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DOT's AUtomated Vehicle Performance Guidance

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Figure I provides the framework for DOT's Vehicle Performance Guidance.

It is the manufacturer or other entity's responsibility to determine their system's AV level in conformity with SAE International's published definitions. (NHTSA will review
manufacturers' automation level designations and advise the manufacturer if the
Agency disagrees with the level assigned by the manufacturer.) The figure identifies
the key areas to be addressed by manufacturers and other entities prior to testing or
deploying the vehicle on public roadways.
The framework applies to both test and production vehicles. It applies to both automated
systems' original equipment, and to replacement equipment or updates (including
software updates/upgrades) to automated systems. It includes areas that are crosscutting
(i.e., areas that apply to all automation functions on the vehicle), as well as areas
that apply to each specific automation function on the vehicle. Cross-cutting areas
include: data recording and sharing, privacy, system safety, cybersecurity, Human-
Machine Interface (HMI), crashworthiness, and consumer education and training. Areas

that are specific to each vehicle automation function are: description of the Operational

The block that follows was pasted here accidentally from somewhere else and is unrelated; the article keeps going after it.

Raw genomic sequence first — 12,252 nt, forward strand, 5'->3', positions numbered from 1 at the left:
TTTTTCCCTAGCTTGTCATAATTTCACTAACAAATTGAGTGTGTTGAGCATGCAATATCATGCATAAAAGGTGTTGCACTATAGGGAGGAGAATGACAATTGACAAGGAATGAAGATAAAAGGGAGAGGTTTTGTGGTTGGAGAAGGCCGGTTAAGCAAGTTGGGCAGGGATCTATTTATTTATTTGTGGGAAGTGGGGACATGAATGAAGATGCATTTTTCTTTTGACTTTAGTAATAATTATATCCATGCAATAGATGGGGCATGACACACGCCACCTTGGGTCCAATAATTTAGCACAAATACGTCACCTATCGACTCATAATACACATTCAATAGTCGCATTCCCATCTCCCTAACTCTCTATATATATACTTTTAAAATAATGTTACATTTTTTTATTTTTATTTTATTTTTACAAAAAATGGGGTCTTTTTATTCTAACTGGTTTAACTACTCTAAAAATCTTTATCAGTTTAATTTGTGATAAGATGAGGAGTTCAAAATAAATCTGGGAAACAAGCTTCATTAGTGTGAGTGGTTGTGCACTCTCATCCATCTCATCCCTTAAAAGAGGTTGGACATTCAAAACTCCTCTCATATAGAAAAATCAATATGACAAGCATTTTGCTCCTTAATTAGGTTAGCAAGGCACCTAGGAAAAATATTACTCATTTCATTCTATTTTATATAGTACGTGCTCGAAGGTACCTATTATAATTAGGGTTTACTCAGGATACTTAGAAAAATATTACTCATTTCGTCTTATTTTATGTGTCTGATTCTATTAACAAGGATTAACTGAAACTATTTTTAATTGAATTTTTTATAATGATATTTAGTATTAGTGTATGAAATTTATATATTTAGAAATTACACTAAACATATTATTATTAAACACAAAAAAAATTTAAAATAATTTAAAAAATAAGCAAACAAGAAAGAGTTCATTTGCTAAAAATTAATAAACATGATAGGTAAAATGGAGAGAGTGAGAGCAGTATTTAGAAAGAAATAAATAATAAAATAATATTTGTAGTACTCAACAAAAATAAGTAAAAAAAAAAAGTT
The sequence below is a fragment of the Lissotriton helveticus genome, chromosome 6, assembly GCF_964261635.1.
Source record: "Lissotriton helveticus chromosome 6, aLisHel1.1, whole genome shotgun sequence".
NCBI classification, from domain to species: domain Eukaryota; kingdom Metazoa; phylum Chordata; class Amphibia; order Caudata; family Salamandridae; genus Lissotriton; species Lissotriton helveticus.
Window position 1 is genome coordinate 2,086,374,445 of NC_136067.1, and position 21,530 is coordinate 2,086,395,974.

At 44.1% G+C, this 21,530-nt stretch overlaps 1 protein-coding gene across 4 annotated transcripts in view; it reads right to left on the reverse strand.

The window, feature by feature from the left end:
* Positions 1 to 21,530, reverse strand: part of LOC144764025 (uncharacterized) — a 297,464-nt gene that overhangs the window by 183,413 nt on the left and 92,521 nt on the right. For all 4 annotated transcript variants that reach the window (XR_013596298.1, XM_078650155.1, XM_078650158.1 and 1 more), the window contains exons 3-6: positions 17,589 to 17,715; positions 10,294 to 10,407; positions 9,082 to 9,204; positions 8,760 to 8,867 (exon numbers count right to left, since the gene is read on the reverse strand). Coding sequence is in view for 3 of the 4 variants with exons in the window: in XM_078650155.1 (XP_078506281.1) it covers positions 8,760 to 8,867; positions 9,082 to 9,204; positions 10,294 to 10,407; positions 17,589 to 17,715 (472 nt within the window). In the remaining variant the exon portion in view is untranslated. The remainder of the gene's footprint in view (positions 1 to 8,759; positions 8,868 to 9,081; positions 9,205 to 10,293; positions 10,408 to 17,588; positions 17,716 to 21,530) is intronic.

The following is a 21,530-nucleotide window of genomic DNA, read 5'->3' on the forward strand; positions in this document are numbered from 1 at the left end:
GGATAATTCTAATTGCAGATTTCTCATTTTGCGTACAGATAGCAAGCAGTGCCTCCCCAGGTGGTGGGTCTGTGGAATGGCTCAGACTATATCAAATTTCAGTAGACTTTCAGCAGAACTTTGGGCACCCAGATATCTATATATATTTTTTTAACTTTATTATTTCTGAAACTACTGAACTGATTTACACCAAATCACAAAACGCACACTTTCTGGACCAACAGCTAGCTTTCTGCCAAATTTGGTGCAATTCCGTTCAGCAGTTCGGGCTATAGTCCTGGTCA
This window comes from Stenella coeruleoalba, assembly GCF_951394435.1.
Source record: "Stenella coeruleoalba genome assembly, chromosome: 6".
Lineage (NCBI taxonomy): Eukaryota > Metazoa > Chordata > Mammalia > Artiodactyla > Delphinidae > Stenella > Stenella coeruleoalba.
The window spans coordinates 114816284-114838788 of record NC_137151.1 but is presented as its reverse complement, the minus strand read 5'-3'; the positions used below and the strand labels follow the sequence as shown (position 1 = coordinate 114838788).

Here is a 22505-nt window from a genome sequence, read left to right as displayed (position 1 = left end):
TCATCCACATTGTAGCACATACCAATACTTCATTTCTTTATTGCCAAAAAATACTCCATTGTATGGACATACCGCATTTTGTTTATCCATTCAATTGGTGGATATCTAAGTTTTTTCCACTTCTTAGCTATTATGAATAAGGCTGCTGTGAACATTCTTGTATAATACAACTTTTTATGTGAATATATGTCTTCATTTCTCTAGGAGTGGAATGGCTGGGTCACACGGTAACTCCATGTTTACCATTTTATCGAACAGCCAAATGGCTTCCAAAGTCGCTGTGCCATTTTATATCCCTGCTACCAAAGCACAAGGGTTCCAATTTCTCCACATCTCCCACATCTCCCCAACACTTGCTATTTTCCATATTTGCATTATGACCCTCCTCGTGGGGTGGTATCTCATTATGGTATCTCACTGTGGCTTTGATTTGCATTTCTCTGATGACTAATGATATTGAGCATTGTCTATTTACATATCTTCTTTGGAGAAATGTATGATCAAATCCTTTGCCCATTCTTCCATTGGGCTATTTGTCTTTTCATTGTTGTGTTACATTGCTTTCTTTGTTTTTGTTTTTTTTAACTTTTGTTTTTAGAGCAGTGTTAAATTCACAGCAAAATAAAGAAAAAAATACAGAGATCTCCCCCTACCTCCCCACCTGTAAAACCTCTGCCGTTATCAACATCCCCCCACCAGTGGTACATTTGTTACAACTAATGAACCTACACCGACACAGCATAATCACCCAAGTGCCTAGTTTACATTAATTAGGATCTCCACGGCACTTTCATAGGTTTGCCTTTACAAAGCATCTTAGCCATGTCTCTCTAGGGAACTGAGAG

Design Domain (ODD), Object and Event Detection and Response (OEDR), and fall back
minimum risk condition.
To apply the Guidance framework, a manufacturer or other entity should start by
ensuring certification to all applicable FMVSS standards or, if needed, request an
interpretation or exemption from NHTSA. Section III of this Policy, NHTSA's Current
Regulatory Tools, provides more information on interpretations and exemptions. The
manufacturer or other entity should then follow existing DOT identification/registration
requirements (described in 49 CFR Parts 566 and 567).
For all HAV systems, the manufacturer or other entity should address the cross-cutting
items as a vehicle or equipment is designed and developed to ensure that the vehicle has
data recording and sharing capabilities; that it has applied appropriate functional safety
and cybersecurity best practices; that HMI design best practices have been followed; that
appropriate crashworthiness/occupant protection has been designed into the vehicle;
and that consumer education and training have been addressed.
In addition to the cross-cutting items, for each specific HAV system, the manufacturer or
other entity should clearly define the ODD and the corresponding SAE level to which
this system maps. The ODD, which may vary for each HAV system, will define the
conditions in which that function is intended to operate with respect to roadway types,
geographical location, speed range, lighting conditions for operation (day and/or night),
weather conditions, and other operational domain constraints. A well-defined ODD is
necessary to determine what OEDR capabilities are required for the HAV to safely operate
within the intended domain. OEDR requirements are derived from an evaluation of
normal driving scenarios, expected hazards (e.g., other vehicles, pedestrians), and
unspecified events (e.g., emergency vehicles, temporary construction zones) that could
occur within the operational domain.


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